The committee also recommended splitting the roles of chairman and chief executive, currently filled by Howard Davies, and has proposed a tougher complaints procedure including the appointment of a complaints investigator to protect both the public and firms from abuse of the sweeping powers that the new financial sector regulator will have.
It recommends the investigator be allowed to award compensation in cases of FSA "maladministration", that defendants in FSA disciplinary hearings be entitled to legal aid, and that the practice of routinely awarding costs against defendants in disciplinary hearings be stopped.
The committee, composed of MPs, broadly accepted the thrust of the Government's proposals for bringing regulation of the industry under one roof although one committee member, the Conservative MP David Heathcote-Amory, said the bill was "deeply flawed".
Nevertheless, they all accepted consumers groups' argument that a mortgage is "one of the most significant financial transactions that most people make" and that leaving out responsibility for policing it was a glaring anomaly.
They were also critical of the Government's failure to address the human rights' implications and gave the Government one month to table a response on how the bill can be made compatible with the European Convention on Human Rights.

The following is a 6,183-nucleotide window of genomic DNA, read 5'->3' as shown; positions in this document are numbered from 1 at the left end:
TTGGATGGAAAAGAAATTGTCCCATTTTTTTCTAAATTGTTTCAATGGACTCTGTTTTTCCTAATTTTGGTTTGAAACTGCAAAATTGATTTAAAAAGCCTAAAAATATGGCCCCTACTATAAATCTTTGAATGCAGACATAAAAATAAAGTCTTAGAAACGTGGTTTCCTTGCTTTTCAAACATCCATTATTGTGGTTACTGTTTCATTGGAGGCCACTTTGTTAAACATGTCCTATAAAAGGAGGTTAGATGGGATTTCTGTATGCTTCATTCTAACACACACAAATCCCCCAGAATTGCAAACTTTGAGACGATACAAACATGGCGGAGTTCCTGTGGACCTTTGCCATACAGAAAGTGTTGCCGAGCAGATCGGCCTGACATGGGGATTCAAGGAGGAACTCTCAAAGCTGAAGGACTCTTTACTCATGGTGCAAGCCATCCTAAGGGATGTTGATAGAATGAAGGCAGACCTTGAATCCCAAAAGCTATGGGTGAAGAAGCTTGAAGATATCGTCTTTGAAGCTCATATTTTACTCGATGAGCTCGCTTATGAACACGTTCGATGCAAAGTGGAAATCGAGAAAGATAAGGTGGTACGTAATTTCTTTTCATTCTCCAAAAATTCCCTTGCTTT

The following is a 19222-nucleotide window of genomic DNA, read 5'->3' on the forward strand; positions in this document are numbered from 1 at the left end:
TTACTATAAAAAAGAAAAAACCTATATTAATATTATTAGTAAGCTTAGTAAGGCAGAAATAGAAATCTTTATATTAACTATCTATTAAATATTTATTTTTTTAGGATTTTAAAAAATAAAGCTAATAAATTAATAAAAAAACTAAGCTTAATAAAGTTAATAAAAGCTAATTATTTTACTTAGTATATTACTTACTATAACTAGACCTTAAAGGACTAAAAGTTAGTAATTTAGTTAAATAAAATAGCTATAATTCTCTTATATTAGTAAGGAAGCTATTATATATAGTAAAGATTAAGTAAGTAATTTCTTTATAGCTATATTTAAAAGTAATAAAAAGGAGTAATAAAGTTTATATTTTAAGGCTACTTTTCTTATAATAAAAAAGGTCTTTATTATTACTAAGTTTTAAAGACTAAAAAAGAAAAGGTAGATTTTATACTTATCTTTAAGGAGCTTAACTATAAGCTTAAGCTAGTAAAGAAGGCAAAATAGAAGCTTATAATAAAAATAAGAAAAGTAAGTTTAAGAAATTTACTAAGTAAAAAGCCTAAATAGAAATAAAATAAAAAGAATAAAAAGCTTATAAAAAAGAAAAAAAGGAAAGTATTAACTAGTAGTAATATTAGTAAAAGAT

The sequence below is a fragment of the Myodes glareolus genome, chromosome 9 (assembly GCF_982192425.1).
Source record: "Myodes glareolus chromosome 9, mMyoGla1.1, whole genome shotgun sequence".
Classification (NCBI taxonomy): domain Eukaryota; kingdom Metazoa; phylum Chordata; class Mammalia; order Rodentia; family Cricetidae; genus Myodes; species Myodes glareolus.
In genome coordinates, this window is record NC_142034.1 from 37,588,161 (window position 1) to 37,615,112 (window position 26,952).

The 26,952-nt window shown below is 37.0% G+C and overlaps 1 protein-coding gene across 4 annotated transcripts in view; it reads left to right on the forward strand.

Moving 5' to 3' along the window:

Lord Burns, the former permanent secretary to the Treasury who chaired the committee, said: "The FSA will become one of the most powerful financial regulators in the world in terms of scope, powers and discretion. The challenge is to deal with wrongdoing but in a way which does not interfere with individual rights."
The Treasury yesterday gave a cautious welcome to the recommendations, saying they required further study. It will find it difficult to reject the recommendations from the committee, which it set up to answer charges that the bill, pledged to be on the statute book next year, has been rushed with insufficient consultation.
Mr Davies welcomed the report. Although there are concerns about the practicality of some the recommendations, there was nothing that "would cause anyone here's brow to furrow," a senior FSA official said.